If you get the ball and dribble it, the other team’s players will mill around not doing much, and won’t be able to tackle you. A goal is a matter of a quick tap from outside the box if going down the pitch, or a quick tap just inside the box then walk it in if you’re going up the pitch. The difference is because going down it chips and going up it sends the ball along the ground. You can score a goal every 30 seconds or so.

The programmers decided that horizontal scrolling was too hard, so instead they flip the screen between the 3 thirds of the pitch.


This is a game so bad as to be comical, though it’s not so funny that people spent money on it. It was in the top 3 of the budget charts for months so clearly a lot of parents made the same mistake mine did, buying this on the strength of its world cup connection. Licensing wasn’t so rigorously enforced in those days and it’s more than likely that Ruud Gullit had no idea he was on the cover of this game either. Play this only if you hate yourself.

Review: Mouse Trap (Atari ST)

Equipment Used/Recommended

  • MiSTer box running the Atari ST core – a 1MB STE running TOS 1.62 – you can replicate this with the Steem emulator.
  • Speedlink USB Joystick

My Review

So we’re doing a few non-ST Format reviews as well as going back to some older reviews and redoing them with accompanying videos – we’ll also be looking at other formats rather than just the Atari ST. I expect these to come out on Mondays.

Ok we’ll ignore the crap dragon, the mouse looks pretty well-drawn

Mouse Trap is one of those cheap games your parents will have picked up having no idea what it was. Certainly that’s how I came to acquire it. In theory it should be absolutely terrible, after all it’s a game that would look perfectly at home on an 8-bit machine with only the higher resolution really giving it away. There’s no scrolling, the chip music is awful and the jump is terrible (a crime for any platformer). So why the hell do I like it?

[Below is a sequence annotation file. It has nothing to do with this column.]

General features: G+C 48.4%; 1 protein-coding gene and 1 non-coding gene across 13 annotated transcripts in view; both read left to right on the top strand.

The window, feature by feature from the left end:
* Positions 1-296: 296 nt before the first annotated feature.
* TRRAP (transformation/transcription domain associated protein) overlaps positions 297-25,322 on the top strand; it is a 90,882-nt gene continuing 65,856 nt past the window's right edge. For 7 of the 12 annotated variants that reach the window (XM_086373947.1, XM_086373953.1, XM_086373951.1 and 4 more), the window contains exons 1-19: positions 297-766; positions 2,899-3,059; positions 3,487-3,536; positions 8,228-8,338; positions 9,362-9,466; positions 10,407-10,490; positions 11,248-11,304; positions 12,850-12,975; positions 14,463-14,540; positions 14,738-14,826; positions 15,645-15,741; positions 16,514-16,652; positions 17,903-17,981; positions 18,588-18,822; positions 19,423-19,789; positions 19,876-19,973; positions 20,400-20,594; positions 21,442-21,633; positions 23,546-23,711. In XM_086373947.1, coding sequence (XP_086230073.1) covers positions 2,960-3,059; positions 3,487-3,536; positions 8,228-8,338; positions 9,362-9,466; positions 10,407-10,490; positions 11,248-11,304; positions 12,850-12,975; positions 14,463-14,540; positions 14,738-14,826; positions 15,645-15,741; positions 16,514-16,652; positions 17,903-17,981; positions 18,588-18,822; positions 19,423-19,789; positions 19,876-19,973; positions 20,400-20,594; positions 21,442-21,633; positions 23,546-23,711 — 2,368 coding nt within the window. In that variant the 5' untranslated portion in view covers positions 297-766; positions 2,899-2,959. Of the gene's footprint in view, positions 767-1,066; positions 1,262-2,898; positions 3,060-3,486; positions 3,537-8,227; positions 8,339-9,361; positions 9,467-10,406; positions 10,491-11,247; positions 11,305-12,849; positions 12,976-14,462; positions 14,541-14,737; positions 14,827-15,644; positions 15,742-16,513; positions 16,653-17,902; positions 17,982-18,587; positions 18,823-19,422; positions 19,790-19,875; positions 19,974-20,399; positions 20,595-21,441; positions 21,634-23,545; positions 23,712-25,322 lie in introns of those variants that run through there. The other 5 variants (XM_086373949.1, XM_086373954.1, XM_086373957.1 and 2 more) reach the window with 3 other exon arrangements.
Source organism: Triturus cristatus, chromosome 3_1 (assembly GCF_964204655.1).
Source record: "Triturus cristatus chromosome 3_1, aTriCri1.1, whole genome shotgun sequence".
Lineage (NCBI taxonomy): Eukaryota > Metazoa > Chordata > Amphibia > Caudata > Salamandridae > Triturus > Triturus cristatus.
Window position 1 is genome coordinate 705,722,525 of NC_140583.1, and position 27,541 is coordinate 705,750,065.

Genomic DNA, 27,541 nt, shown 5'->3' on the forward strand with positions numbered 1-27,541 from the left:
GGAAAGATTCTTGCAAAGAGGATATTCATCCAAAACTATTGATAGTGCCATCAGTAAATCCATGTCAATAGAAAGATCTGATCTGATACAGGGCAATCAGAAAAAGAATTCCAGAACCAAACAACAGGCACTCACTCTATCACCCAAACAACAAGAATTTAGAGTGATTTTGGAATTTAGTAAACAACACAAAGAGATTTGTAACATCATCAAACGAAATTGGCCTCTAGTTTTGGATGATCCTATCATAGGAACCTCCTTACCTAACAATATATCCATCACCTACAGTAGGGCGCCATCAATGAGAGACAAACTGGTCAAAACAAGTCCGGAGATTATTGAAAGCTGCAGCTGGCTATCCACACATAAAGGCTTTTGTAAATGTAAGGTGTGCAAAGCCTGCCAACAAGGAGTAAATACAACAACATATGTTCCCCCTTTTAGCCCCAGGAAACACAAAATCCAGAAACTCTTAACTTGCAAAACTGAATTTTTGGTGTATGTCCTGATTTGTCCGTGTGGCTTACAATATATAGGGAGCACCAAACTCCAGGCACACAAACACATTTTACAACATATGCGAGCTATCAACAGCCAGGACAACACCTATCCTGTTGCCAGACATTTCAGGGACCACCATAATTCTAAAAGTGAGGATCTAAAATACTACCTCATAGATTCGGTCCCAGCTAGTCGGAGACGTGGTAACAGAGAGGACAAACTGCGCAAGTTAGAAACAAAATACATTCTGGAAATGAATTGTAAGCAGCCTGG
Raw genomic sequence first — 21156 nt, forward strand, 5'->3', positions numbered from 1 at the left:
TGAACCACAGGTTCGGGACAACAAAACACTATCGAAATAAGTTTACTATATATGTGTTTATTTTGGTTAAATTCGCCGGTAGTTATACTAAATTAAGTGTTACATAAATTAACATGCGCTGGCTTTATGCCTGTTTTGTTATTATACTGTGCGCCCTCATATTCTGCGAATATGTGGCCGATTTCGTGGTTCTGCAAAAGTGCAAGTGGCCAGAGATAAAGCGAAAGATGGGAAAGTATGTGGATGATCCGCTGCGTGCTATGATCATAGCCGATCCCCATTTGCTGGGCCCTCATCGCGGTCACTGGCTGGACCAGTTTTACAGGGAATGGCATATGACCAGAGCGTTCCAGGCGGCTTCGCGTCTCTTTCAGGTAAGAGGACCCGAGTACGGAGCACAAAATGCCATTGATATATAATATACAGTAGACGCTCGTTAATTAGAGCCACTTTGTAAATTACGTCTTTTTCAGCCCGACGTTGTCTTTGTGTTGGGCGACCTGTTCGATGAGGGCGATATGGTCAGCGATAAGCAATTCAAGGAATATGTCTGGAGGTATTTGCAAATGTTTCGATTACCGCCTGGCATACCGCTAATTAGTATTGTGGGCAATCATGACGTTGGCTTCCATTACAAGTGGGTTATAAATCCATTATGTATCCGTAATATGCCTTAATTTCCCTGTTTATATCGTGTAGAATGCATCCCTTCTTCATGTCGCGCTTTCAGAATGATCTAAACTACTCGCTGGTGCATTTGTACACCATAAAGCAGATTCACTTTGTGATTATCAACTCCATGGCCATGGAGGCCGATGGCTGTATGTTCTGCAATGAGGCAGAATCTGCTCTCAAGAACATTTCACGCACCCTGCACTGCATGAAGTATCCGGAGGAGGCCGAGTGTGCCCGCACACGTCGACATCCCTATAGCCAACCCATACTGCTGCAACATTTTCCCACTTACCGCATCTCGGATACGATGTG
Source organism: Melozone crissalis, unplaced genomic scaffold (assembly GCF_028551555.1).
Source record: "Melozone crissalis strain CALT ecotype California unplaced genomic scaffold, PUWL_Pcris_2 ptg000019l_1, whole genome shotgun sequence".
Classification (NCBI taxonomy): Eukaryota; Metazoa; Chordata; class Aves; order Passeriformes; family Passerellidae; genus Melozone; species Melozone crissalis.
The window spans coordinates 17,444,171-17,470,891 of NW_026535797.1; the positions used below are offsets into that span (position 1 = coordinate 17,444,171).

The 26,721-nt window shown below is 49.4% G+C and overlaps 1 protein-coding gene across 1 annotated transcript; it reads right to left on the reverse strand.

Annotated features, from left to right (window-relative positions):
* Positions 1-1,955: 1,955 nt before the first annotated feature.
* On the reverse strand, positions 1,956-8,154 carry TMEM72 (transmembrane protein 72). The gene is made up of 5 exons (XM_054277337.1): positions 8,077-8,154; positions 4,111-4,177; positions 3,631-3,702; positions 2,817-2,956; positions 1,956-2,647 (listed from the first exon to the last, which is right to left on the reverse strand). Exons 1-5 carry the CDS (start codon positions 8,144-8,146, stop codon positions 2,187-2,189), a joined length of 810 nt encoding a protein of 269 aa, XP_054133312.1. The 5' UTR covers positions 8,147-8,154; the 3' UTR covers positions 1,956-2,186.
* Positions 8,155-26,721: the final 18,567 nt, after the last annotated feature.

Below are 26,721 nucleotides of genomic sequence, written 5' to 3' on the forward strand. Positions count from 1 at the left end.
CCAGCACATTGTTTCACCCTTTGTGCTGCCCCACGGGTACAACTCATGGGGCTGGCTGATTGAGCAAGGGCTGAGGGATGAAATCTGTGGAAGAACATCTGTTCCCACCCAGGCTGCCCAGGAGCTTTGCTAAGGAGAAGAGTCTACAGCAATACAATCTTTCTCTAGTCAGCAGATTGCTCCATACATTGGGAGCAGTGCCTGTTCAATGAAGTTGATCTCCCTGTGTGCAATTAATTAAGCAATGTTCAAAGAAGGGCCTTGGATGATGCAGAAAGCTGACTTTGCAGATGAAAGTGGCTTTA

My tail touched the plant and I died

Some of it will undoubtedly be nostalgia. My dad wasn’t a particularly pleasant bloke, a violent drunk who avoided prison by luck rather than judgement given his tendency not to pay for things. Still, this game and Mad Professor Mariarti were the brief bit of quality time we ever had in between avoiding him because he was drunk again. Still, there’s more to it than that.

I collected all the balloons, now I’m heading for the exit

The graphics are nothing special on a technical level but they’re well-drawn, and franjly it’s remarkable that they’re so well-drawn when you see how bad the Commodore 64 version looks: